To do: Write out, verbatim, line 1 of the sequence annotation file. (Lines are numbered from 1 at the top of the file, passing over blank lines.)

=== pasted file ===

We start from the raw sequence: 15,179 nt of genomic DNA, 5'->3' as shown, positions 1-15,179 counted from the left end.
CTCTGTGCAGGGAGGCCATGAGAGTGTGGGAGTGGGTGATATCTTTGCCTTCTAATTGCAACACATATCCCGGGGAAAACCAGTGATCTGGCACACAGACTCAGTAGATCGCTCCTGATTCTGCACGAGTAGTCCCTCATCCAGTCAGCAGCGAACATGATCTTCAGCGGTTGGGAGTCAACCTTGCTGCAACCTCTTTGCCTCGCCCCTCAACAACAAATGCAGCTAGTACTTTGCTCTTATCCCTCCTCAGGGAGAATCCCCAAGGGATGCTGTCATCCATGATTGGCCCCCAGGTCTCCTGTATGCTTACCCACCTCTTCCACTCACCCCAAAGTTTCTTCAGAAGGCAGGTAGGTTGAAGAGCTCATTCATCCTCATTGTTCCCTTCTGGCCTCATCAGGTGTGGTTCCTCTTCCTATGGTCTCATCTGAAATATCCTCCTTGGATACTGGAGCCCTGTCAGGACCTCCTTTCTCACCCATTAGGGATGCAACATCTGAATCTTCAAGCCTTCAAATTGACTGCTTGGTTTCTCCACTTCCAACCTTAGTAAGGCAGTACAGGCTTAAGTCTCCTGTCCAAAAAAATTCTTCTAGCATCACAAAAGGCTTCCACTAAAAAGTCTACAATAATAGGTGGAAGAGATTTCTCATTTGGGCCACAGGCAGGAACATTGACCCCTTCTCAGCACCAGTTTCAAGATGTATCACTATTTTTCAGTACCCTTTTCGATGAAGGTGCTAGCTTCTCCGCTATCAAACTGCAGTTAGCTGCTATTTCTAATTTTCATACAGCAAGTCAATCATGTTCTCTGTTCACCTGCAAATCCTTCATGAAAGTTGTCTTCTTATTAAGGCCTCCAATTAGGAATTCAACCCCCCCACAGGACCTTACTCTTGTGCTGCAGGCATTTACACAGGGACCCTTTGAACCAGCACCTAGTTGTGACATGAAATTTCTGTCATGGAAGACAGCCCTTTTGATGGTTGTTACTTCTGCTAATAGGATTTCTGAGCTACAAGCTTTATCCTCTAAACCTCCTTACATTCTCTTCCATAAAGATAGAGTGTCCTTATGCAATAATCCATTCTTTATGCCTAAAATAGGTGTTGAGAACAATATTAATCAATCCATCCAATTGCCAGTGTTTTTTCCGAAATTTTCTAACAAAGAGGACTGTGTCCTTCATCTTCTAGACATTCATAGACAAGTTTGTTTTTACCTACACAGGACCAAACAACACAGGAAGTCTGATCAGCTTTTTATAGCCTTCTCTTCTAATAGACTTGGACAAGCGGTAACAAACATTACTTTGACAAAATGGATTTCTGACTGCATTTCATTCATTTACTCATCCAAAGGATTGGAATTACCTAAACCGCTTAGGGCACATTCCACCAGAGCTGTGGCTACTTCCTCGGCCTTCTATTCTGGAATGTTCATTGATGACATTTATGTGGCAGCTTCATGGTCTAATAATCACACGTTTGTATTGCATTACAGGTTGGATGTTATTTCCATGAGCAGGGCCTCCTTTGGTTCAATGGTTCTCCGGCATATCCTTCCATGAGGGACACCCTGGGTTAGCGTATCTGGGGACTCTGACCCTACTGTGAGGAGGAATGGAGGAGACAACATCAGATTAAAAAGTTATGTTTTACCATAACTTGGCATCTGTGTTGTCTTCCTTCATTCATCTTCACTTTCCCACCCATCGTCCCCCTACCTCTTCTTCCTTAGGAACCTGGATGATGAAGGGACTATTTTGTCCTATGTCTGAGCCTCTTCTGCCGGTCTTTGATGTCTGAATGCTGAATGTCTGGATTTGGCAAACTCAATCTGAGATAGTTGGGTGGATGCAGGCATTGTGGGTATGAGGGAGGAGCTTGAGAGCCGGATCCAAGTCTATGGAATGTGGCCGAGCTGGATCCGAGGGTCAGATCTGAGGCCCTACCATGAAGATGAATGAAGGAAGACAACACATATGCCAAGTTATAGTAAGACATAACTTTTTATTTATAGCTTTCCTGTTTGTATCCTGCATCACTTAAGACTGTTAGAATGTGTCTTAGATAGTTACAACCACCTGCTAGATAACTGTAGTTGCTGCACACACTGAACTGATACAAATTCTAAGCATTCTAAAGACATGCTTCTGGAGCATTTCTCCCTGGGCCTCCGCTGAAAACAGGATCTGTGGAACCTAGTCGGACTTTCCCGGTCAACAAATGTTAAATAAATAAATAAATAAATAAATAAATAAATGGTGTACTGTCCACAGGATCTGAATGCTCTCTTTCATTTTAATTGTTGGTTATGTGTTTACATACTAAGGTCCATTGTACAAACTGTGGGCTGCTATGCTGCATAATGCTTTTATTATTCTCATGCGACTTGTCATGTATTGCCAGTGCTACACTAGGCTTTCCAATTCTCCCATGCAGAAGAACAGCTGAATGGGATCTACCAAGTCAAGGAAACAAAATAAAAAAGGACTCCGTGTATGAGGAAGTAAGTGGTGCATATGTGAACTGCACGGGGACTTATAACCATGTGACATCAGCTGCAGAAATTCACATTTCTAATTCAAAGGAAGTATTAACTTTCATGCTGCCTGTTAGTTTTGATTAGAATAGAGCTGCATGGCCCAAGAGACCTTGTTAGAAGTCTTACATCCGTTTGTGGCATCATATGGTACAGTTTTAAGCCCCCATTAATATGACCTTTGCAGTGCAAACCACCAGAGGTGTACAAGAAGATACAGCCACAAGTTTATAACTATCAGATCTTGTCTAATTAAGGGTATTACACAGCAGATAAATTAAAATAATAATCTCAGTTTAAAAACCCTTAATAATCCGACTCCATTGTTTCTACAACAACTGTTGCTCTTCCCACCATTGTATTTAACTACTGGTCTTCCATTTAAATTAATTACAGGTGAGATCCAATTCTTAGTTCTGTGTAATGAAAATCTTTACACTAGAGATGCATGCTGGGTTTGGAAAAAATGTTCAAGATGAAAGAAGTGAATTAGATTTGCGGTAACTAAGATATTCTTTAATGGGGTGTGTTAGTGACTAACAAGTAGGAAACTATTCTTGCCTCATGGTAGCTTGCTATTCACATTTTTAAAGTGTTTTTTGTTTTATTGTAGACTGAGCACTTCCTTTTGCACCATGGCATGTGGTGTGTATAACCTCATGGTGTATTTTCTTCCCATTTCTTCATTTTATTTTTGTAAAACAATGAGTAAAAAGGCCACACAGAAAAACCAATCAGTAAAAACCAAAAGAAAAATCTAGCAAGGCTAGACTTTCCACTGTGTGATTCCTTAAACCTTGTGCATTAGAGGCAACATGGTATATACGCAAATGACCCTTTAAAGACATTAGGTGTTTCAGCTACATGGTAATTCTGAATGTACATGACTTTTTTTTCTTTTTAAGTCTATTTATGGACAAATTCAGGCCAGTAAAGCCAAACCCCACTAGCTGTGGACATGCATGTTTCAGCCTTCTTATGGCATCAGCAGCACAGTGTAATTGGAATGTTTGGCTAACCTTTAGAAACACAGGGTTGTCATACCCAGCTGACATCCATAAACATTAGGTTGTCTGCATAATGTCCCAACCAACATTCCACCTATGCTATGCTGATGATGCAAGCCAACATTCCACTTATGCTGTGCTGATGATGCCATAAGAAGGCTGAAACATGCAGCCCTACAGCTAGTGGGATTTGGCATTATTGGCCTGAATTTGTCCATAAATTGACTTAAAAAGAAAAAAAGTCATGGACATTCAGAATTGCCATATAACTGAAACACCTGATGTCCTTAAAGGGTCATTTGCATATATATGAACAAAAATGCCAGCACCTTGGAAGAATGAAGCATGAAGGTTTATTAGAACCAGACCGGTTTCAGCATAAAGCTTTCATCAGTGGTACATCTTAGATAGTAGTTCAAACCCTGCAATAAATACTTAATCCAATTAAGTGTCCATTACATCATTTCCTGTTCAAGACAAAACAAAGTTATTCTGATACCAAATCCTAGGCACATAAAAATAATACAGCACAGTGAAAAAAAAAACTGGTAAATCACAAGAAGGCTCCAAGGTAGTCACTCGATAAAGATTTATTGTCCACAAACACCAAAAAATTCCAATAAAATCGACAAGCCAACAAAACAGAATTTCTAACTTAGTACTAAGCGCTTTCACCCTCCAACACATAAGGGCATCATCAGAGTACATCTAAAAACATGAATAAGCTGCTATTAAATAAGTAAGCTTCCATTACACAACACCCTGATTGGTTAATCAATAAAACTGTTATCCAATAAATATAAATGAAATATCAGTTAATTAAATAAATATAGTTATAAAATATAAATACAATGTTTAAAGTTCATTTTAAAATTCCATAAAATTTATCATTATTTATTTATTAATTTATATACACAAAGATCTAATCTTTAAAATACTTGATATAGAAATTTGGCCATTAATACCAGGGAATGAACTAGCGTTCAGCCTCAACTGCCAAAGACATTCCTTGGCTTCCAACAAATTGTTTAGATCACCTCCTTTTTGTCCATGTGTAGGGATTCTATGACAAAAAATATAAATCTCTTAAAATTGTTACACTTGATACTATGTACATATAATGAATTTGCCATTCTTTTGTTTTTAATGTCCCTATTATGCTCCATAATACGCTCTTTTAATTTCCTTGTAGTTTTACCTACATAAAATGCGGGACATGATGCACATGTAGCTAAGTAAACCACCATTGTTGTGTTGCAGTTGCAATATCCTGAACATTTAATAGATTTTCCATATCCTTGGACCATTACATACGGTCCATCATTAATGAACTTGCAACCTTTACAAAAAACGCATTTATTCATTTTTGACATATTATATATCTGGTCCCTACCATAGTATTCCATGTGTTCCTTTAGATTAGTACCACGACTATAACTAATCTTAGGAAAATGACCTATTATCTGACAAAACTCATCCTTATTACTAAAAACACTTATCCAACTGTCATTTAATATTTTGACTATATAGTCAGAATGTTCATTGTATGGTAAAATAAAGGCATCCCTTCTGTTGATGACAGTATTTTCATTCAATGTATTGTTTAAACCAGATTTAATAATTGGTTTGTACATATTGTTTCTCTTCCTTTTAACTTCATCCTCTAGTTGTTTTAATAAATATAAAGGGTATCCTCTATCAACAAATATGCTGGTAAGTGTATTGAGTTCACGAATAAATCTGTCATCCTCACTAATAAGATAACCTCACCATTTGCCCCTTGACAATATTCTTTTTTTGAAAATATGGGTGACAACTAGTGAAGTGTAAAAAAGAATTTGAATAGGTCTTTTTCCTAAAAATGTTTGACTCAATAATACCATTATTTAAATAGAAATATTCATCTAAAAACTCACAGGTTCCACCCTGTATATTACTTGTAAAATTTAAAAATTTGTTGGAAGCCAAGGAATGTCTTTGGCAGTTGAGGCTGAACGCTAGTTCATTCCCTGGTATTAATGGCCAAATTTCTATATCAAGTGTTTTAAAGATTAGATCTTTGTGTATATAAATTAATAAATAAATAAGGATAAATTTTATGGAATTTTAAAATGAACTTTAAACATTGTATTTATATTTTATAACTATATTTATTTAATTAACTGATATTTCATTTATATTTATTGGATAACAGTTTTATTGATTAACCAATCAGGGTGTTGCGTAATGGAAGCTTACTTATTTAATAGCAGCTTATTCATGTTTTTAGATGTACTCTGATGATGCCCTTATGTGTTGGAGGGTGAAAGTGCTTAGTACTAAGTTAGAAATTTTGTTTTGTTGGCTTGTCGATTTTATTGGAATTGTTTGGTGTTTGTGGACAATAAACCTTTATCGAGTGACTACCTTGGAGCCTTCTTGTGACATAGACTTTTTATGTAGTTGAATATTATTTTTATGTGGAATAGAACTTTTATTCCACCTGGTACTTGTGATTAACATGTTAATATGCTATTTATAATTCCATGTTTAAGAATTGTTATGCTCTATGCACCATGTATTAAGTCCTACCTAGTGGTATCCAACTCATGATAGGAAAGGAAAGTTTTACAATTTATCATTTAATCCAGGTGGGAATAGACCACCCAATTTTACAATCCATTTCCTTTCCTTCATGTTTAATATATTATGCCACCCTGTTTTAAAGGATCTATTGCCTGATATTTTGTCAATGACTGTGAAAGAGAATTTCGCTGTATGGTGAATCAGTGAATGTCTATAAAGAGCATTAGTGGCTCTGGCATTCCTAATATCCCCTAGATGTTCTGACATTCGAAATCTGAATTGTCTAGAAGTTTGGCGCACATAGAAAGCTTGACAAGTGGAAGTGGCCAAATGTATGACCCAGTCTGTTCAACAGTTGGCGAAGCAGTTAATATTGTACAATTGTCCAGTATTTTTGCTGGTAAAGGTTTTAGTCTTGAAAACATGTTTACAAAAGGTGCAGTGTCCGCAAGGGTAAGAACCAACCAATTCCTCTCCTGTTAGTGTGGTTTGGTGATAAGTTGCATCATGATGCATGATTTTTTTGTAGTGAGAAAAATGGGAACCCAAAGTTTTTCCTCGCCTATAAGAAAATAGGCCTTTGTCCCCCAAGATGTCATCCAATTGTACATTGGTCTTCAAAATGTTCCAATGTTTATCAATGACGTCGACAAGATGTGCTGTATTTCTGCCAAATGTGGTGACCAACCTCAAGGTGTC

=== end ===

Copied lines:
We start from the raw sequence: 15,179 nt of genomic DNA, 5'->3' as shown, positions 1-15,179 counted from the left end.